In the oceans, secret messages are being exchanged all the time. Some are obvious if you look closely enough, or at the right angle, or with sharp enough eyes. But mantis shrimps—a group of belligerent crustaceans—exchange signals that are so secretive that only they can see them.
Mantis shrimps have arguably the weirdest eyes in the oceans. Each eye can focus on objects with three separate regions, giving the animal ‘trinocular’ depth perception with a single eye. Some species have 12 types of light-sensitive cells, each tuned to a different colour; we have just three. They can even use filters to tune these cells to local light conditions.
Their eyes can also detect polarised light, which vibrates in a single fixed plane—imagine that you’ve attached a string to a wall and are shaking it up and down. We can’t see this kind of light, but many animals can. Aquatic insects like backswimmers use it to find bodies of water, because such bodies reflect polarised light from their surfaces. Other insects use patterns of polarised light in the sky to find their way. Octopuses and cuttlefish use it to fine-tune their camouflage, and possibly even to communicate.
But polarised light doesn’t always travel in a flat plane. It can also move in the shape of a helix, as a spiralling beam. This is circular polarisation, or CP. And in 2008, Justin Marshall at the University of Queensland showed that mantis shrimps are the only animals that can see it. For example, they tell the difference between CP that’s spiraling in a clockwise or anti-clockwise direction.
But why? The team found one important clue: It seemed that the shells of mantis shrimps reflect CP, and that males and females have different patterns. Perhaps the animals use these patterns to send clandestine communiqués to one another during courtship. Still, to date, “no one has ever shown an example of [mantis shrimps] using CP for anything,” says Yakir Gagnon, a postdoc in Marshall’s group.
Video: World’s Deadliest—Shrimp Packs a Punch. A mantis shrimp breaks through quarter-inch-thick glass to grab a meal.
He set out to find the first such example, by working with a small species of mantis shrimp that has clear CP patterns on its tail, legs, and head. When these animals fight each other—and they do that a lotand they do that a lot—they curl up to shield their bodies with their heavily armoured tails. In these postures, all the CP-reflecting surfaces are clearly visible. So, maybe these patterns are used as warnings or threats?
Gagnon tested this idea by exploiting the fact that mantis shrimps, when left out in the open, will unerringly seek the shelter of a burrow. It’s better for them if said burrow is empty; if there’s another mantis shrimp inside, the two will have to fight, and given how powerfully these animals can punch, such bouts can be very dangerous.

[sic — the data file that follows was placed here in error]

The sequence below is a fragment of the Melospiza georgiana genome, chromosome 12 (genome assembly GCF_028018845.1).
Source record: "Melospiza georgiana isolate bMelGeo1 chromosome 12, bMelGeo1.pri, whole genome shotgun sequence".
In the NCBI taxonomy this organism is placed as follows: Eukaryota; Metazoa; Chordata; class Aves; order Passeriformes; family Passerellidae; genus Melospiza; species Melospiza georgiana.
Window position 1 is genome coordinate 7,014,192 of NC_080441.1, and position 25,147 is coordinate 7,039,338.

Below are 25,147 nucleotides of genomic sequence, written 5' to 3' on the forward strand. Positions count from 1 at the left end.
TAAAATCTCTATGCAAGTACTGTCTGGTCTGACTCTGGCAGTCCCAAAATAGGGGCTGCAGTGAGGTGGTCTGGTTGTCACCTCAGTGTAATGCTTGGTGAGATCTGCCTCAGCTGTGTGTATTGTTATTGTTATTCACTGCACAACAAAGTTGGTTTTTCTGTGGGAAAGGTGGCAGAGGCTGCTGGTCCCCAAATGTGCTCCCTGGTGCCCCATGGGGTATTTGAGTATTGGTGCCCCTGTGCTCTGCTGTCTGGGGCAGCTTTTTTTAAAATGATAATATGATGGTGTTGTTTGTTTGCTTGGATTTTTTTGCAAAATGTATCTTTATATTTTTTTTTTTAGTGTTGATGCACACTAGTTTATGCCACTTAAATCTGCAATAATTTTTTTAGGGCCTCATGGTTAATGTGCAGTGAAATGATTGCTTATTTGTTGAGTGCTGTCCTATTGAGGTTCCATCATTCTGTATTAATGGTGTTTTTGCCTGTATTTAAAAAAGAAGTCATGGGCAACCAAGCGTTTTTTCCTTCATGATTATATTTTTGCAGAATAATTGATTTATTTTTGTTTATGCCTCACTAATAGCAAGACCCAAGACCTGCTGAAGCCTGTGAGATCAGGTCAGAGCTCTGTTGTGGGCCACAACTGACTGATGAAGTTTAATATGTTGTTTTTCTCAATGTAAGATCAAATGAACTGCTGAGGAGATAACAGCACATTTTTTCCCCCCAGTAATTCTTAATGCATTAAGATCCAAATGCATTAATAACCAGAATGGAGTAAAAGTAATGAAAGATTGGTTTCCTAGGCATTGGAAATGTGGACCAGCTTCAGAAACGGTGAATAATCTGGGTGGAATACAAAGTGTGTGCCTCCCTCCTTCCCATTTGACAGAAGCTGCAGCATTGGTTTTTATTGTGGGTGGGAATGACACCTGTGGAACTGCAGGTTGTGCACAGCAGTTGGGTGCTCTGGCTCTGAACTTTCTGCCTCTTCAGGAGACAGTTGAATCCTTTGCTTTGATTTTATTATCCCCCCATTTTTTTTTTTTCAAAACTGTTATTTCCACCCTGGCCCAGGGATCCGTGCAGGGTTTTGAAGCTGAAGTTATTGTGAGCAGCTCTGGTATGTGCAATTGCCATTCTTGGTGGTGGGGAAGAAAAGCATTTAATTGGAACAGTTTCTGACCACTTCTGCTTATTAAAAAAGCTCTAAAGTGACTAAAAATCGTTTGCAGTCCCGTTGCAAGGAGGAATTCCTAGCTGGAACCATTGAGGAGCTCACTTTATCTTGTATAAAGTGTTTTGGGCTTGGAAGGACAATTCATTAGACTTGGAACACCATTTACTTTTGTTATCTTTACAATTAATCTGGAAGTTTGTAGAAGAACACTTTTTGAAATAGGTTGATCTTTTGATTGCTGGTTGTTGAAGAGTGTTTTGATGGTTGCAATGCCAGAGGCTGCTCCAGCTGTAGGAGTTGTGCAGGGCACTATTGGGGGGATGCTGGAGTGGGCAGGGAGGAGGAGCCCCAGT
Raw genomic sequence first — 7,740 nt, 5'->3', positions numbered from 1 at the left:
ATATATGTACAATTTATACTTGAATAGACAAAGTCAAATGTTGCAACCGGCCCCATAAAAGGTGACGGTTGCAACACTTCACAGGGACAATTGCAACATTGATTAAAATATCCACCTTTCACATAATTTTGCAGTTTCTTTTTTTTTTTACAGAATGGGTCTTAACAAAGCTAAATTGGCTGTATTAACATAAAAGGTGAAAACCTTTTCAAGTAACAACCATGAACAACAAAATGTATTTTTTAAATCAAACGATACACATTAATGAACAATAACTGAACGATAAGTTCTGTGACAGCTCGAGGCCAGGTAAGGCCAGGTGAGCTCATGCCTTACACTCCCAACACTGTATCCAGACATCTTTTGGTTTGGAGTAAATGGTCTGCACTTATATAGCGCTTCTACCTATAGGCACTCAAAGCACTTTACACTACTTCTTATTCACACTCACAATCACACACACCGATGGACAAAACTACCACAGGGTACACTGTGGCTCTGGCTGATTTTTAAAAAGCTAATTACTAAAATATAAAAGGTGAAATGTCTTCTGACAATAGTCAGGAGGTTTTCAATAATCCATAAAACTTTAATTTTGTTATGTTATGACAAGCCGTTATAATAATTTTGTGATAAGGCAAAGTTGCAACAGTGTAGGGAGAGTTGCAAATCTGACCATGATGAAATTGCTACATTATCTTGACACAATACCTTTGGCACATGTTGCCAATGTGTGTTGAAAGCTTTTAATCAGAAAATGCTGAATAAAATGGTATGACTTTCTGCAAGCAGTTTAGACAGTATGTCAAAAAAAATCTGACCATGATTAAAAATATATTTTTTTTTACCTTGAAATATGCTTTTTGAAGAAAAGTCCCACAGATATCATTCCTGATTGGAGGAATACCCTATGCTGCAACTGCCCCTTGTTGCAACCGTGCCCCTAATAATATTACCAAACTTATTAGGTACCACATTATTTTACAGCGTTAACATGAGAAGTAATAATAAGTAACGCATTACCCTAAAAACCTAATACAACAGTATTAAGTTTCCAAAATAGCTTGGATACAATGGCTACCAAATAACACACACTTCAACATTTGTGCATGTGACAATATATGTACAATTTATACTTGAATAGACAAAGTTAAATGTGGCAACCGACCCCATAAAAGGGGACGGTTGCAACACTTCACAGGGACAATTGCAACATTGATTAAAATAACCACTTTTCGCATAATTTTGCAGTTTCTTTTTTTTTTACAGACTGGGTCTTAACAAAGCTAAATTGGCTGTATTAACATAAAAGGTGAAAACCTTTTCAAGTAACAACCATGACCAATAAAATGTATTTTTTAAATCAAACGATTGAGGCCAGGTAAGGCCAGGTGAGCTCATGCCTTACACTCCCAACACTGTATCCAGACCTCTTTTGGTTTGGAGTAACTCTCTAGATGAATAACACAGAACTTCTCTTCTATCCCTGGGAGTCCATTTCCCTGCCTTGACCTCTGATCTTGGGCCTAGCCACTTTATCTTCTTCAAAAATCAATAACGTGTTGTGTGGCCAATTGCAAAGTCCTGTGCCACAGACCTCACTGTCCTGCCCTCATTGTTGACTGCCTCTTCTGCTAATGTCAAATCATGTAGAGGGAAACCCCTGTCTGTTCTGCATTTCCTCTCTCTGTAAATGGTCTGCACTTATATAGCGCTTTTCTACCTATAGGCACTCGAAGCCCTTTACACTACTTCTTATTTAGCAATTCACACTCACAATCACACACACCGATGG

So, Gagnon dropped mantis shrimps into a circular tank and gave them a choice of two burrows, both of which were blocked by filters shaped like mantis shrimp tails. One filter reflected unpolarised light, and the other reflected circularly polarised light. The animals showed a clear preference for the unpolarised burrow, running towards it 68 percent of the time.
They did the same if Gagnon backlit the burrows with either unpolarised or CP light. This time, the mantis shrimps chose the unpolarised burrow 88 percent of the time. And those that headed towards the CP burrows spent 7 times longer inspecting them before trying their luck.
These results suggest that mantis shrimps—or, at least, this particular species—use their CP patterns as signs that say “Occupied”. To another mantis shrimp, the message would be like a flashing neon sign. To a passing fish or octopus, it would be completely invisible; they’d see a green and brown shell, perfectly camouflaged against the rocks of a coral reef.
“We haven’t seen [CP vision] in any other animal,” says Gagnon. Fireflies and scarab beetles are the only other groups that reflect CP, but there’s no evidence that they can see it, or have the special eye structures that allow mantis shrimps to do so. “It’s just so rare.”
Mike Bok from the University of Lund, who studies mantis shrimp vision, says he was initially skeptical about the results. “As someone who has spent a lot of frustrating time working on mantis shrimp behaviour, an 88 percent preference for unpolarized light seems suspiciously high for these erratic animals,” he says. “However, Yakir has supported his results well, and I now believe that the high preference speaks to the great significance of CP signals to these animals.”
Roy Caldwell from the University of California, Berkeley also praises the study. “Trying to ascribe a function to CP is still difficult, but I think they’ve come closer than we have in the past,” he says. But he adds that since even the most primitive species of mantis shrimps can see CP, “this channel of communication has been around for a very long time and many different potential uses could have evolved.”
Indeed, Marshall’s team is now testing other possible uses, including signalling during courtship (as they first suggested), enhancing visual contrast, and even assessing the properties of materials they want to hit.